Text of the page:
How Recruiters, Alumni & Students Really Feel About Their B-Schools

Stanford GSB’s Knight Management Center


Alumni were equally grumpy about their alma maters. That’s a big red flag, considering they are the ones who sign big checks during annual campaigns and answer calls from agonizing applicants and self-starting students. Many have reached the position where they can hire as well. This year, 10,000 graduates from the 2009, 2010, and 2011 classes opened up about their experiences – a 33% drop in alumni participation from the previous year. This survey integrates three dimensions: alumni pay increases, career satisfaction, and responses to 16 undisclosed questions related to “their MBA experiences, the specific impacts their MBA programs have had on their careers, and whether they would recommend their program to others.” Combined, this criteria represented 30% of a school’s 2017 rank.

Here, Stanford GSB earned the best scores, a position it has held for three years running. Berkeley Haas was the runner-up among alumni. Haas was followed by Harvard Business School, Rice Jones, and Emory Goizueta. Like the recruiter survey, private schools made up 9 of the 10 highest-ranked programs among alumni. More interesting, alumni heaped high marks on several programs that received tepid evaluations from recruiters, including Stanford GSB, Berkeley Haas, Emory Goizueta, Notre Dame Mendoza, and Yale SOM. Another surprise? Alumni sentiment wasn’t necessarily tied to outcomes. Just four schools in the alumni Top 10 were among the programs where 2016 graduates enjoyed the highest average pay.

The Marriott School of Management is ranked 33rd among the top 100 U.S. business schools by Poets&Quants.

The Marriott School of Management

Wondering where alumni sentiment is surging upward? Just compare this year’s results with the 2015 alumni survey, which includes the class of 2007, 2008, and 2009. In other words, just one class overlaps with the 2017 results. Here, Notre Dame Mendoza and Brigham Young Marriott made the deepest inroads, climbing double digits to rank 6th and 8th respectively. The connection? Both are religious-affiliated programs that hammer home the fundamentals, yet infuse the curriculum with an underlying deeper purpose.

Beyond that, the University of California-San Diego Rady made the biggest leap, going from 60th to 23rd in just two years. Higher satisfaction rates among Rochester Simon’s alumni enabled it to vault into the top 20, while Cincinnati Lindner’s 23 point bump helped it reach 21st. True to the Midwest theme, Iowa Tippie (+28), Minnesota Carlson (+26), and Wisconsin (+11) also gained ground – as did Texas-Dallas Jindal (+19) and Maryland Smith (+19).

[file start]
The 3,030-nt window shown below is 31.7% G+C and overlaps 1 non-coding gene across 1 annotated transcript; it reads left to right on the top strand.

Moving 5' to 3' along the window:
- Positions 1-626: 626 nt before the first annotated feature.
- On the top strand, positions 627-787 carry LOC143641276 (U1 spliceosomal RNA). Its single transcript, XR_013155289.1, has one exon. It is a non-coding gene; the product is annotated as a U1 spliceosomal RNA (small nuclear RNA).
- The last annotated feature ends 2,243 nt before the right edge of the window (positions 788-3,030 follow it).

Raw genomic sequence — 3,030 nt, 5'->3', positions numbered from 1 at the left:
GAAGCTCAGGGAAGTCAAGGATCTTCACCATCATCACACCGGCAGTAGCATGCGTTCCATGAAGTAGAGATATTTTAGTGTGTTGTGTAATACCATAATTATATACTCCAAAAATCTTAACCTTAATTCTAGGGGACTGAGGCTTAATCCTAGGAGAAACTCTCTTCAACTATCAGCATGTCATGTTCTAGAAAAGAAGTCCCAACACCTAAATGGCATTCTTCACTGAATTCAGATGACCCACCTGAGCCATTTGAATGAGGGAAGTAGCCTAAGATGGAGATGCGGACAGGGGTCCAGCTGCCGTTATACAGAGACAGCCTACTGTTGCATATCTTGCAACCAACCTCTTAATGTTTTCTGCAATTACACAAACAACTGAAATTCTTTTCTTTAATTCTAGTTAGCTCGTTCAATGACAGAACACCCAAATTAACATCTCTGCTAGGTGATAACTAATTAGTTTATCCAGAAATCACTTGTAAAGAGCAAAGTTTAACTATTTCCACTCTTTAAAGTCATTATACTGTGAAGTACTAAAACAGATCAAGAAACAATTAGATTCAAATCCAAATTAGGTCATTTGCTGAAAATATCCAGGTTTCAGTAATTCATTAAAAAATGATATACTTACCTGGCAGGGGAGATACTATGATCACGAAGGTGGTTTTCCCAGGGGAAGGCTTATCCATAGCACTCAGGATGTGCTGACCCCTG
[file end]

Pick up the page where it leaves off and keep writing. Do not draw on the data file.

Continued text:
Still, 18 MBA programs suffered double digit declines among alumni. The most glaring is found in Ann Arbor, where Michigan Ross plummeted 19 spots since 2015 to rank 47th among alumni – the lowest finish among Top 20 programs in Bloomberg Businessweek’s overall ranking. Cornell Johnson, a Top 10 program among its alumni just two years, also skidded to 22nd in the survey. The same is true of UCLA Anderson, which sagged 10 spots to 16th since the 2015 ranking.

Ross School of Business

By the same token, Texas McCombs dived 24 spots to 37th, a number that should be rectified in the coming years thanks to the spring opening of its state-of-the-art Rowling Hall. The real head-scratcher, however, is USC Marshall. It is the home to the vaunted “Trojan Network,” Labrador loyal alumni who watch out for their successors by readily volunteering to act as mentors or opening doors wherever they can. According to Bloomberg Businessweek, the network is decidedly more ‘soft’ Swiss than ‘toughened’ Trojan as alumni ranked their school 58th in their survey. Still, the Trojans can be thankful that they aren’t in Fort Worth, where alumni cast Texas Christian Neeley out of the Top 20 – and all the way down to 69th – a volatility that borders on being outright arbitrary.

In fact, alumni satisfaction could be a mine field for many top MBA programs based on the survey. Despite ranking 4th overall, Chicago Booth finished 35th among alumni, a drag that torpedoed any hope of catching Wharton in the overall rankings. Count MIT Sloan in the same boat. Ranked 3rd overall, it finished 20th with alumni – a five spot bump that failed to negate Wharton’s advantage among alumni and students. This even extends to Northwestern Kellogg and Columbia Business School, whose solid marks in other ranking categories were dragged down by ranking 18th and 26th respectively among their alumni. The same is true for Michigan Ross, Cornell Johnson, Carnegie Mellon Tepper, and Washington Foster, whose claims to the Top 10 are undercut by alumni ranking them anywhere from 22nd to 47th.

Of course, alumni sentiment runs both ways. The Top 25 finishes of Emory Goizueta and Brigham Young Marriott, for example, can be credited to ranking among the Top 10 with alumni. At the same time, some MBA programs are far more popular with alumni than their overall rank might indicate, headlined by Baylor Hankamer (13th vs. 67th) and Oklahoma (14th vs. 53rd) – a clear sign that both schools exceeded the expectations that alumni had when they were students.

Go to next page to see how graduating students rank MBA programs.

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